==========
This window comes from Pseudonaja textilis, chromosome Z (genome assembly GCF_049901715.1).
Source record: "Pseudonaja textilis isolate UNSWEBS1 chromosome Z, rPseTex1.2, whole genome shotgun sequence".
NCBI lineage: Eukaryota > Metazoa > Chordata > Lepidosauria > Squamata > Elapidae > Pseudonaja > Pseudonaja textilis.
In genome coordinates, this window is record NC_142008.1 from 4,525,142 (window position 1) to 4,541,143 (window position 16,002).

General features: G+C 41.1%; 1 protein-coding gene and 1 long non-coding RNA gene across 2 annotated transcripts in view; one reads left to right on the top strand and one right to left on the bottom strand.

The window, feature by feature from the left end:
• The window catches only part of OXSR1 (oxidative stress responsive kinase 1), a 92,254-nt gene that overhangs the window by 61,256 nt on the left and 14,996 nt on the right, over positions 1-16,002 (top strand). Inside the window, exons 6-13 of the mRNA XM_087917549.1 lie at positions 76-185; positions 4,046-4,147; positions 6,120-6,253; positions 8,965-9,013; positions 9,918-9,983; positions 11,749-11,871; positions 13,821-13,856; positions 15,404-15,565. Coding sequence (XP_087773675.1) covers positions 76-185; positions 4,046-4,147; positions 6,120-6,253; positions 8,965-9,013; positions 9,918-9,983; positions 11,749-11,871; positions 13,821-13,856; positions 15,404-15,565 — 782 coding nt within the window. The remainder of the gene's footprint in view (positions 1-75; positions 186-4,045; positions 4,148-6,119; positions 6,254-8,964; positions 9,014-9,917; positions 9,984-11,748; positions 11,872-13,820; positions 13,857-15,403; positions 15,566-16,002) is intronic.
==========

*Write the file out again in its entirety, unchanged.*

This window comes from Pseudonaja textilis, chromosome Z (genome assembly GCF_049901715.1).
Source record: "Pseudonaja textilis isolate UNSWEBS1 chromosome Z, rPseTex1.2, whole genome shotgun sequence".
NCBI lineage: Eukaryota > Metazoa > Chordata > Lepidosauria > Squamata > Elapidae > Pseudonaja > Pseudonaja textilis.
In genome coordinates, this window is record NC_142008.1 from 4,525,142 (window position 1) to 4,541,143 (window position 16,002).

General features: G+C 41.1%; 1 protein-coding gene and 1 long non-coding RNA gene across 2 annotated transcripts in view; one reads left to right on the top strand and one right to left on the bottom strand.

The window, feature by feature from the left end:
• The window catches only part of OXSR1 (oxidative stress responsive kinase 1), a 92,254-nt gene that overhangs the window by 61,256 nt on the left and 14,996 nt on the right, over positions 1-16,002 (top strand). Inside the window, exons 6-13 of the mRNA XM_087917549.1 lie at positions 76-185; positions 4,046-4,147; positions 6,120-6,253; positions 8,965-9,013; positions 9,918-9,983; positions 11,749-11,871; positions 13,821-13,856; positions 15,404-15,565. Coding sequence (XP_087773675.1) covers positions 76-185; positions 4,046-4,147; positions 6,120-6,253; positions 8,965-9,013; positions 9,918-9,983; positions 11,749-11,871; positions 13,821-13,856; positions 15,404-15,565 — 782 coding nt within the window. The remainder of the gene's footprint in view (positions 1-75; positions 186-4,045; positions 4,148-6,119; positions 6,254-8,964; positions 9,014-9,917; positions 9,984-11,748; positions 11,872-13,820; positions 13,857-15,403; positions 15,566-16,002) is intronic.